I hear it was another exciting ending to the National League Championship Series game last night. I wouldn't know because it happened at almost 11:00 and I need to be in bed for work the next morning. I couldn't stay up--AND I'M A GIANTS FAN! I don't get to see a lot of ends to games because the leagues and the networks insist upon starting them so late. Honestly, I don't see how any sports fans who live in the Eastern Time Zone can stay up to watch any major sporting event--since they all start at 8:00--and sometimes even 9:00 in their area.
For baseball this is especially damaging since there is no clock to give you a fairly consistent time of play. Most basketball games are done in two to two and a half hours. Hockey is two-and-a half to three. Football is stretching out again to three to three and a quarter hours. But you never know what you are going to get with a baseball game. Both pitchers could work quickly and you could be done in two and a half hours. Or you could get the three-hours-41-minutes that we got with the Giants and Cardinals last night. Perhaps that is why the average age of a person watching a baseball broadcast is over fifty. That means a lot of retirees--who don't have any reason to be up early the next day. Although, I get the feeling that many of those folks are really just sleeping in front of the TV.
The idea that big sporting events need to start in the Prime Time TV window in all parts of the county is outdated and antiquated in modern society. When there was just one outlet to watch the game, I can see why you had to start late. But our viewing habits have changed radically in just the past decade. Games that start early in the Mountain and Pacific time zones are accessed by millions via computer, tablet and smart phone. Millions more have DVR's in their homes set to automatically record contests for playback later in the evening (so long as the user remembers to stay off Twitter and disables the score alerts from the ESPN ScoreCenter app). The NCAA Men's Basketball Tournament doesn't seem to suffer from playing half of its games during the day the first two rounds. Amazingly, everyone seems to know when there has been a huge upset or a buzzer-beater to win--because we are all watching in our offices on the sly. Once Nielsen perfects an "all users/all viewers" measuring system for its ratings, advertisers and networks will hopefully realize that the all-important "after 8:00 Eastern" time frame isn't that important anymore.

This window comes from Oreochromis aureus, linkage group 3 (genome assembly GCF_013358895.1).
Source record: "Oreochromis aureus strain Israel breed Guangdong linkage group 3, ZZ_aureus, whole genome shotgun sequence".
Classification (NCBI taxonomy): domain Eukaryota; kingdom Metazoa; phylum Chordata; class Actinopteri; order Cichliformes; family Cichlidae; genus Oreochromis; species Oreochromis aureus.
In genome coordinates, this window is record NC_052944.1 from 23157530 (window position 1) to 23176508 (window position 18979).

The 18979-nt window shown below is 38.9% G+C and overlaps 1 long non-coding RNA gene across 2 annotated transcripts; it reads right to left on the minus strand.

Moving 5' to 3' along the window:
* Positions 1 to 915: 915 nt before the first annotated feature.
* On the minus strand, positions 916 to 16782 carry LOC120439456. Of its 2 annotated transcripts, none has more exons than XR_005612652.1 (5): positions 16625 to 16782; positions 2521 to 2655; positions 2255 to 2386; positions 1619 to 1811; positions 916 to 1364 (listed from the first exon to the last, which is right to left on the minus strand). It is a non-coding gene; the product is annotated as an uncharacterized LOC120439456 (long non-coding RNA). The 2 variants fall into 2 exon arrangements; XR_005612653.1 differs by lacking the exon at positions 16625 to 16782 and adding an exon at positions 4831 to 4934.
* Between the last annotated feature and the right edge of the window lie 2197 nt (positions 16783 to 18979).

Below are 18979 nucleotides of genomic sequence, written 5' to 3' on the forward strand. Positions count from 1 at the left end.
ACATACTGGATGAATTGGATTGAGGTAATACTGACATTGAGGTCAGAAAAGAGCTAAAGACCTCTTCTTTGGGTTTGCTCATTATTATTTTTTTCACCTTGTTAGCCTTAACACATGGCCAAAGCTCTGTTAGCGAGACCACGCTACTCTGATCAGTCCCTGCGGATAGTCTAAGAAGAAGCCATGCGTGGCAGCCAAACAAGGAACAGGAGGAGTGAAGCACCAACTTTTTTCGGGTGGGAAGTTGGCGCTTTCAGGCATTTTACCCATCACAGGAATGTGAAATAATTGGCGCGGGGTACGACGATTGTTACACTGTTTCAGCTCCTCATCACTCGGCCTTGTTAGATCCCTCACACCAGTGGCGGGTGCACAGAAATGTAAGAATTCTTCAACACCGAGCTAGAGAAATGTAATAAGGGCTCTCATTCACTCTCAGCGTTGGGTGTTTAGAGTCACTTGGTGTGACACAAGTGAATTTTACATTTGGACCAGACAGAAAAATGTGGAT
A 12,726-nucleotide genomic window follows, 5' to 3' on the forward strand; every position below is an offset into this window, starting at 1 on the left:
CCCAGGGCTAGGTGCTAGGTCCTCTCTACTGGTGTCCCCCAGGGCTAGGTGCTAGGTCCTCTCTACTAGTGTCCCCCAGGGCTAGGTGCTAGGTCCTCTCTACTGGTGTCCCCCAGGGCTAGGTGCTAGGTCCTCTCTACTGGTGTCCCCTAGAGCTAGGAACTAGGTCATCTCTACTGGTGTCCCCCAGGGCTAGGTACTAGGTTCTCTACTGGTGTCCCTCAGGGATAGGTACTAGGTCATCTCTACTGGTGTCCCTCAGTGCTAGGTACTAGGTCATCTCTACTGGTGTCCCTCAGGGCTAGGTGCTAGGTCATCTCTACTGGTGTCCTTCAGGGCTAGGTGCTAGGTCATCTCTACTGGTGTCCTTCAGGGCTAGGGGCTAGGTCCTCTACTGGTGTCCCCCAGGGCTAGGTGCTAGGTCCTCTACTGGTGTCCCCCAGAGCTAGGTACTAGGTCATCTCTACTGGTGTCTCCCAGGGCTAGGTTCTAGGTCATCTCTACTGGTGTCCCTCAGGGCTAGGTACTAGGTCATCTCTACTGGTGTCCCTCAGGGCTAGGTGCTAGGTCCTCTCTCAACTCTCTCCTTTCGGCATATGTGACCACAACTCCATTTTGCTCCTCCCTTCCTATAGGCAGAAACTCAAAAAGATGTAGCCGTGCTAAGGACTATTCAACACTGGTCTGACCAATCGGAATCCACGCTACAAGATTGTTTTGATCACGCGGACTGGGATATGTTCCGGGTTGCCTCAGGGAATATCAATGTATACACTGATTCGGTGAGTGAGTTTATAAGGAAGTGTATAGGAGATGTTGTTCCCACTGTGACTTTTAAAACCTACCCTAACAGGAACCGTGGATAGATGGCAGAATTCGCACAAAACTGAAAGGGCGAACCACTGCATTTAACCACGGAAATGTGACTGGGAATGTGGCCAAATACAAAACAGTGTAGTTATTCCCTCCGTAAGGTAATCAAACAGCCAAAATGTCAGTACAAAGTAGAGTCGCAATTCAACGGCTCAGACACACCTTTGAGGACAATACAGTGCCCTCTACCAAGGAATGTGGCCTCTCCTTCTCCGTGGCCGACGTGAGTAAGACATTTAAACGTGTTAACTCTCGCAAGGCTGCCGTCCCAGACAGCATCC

A survey released last week showed that people who live in Hawaii get the most sleep of all Americans. Part of that is due to the fact that their days are pretty much the same length all year round--so it's easier to go to bed at a regular time every night. Plus, the constant beautiful weather doesn't require you to get in as much work as possible every day before it gets brutally cold or brutally hot. But the biggest factor might be that nearly all sporting events are done by 8:00 Hawaiian Standard Time. When my wife and I took our first trip out there, I watched a big Wisconsin-Michigan State basketball game that tipped off at 8:00 Central Time that was done before 6:00 Hawaiian time. For Islanders, even Thursday and Monday Night Football are done by 7:00. No wonder those folks can get so much sleep.
And so could the rest of us if they would just start the games at a decent hour.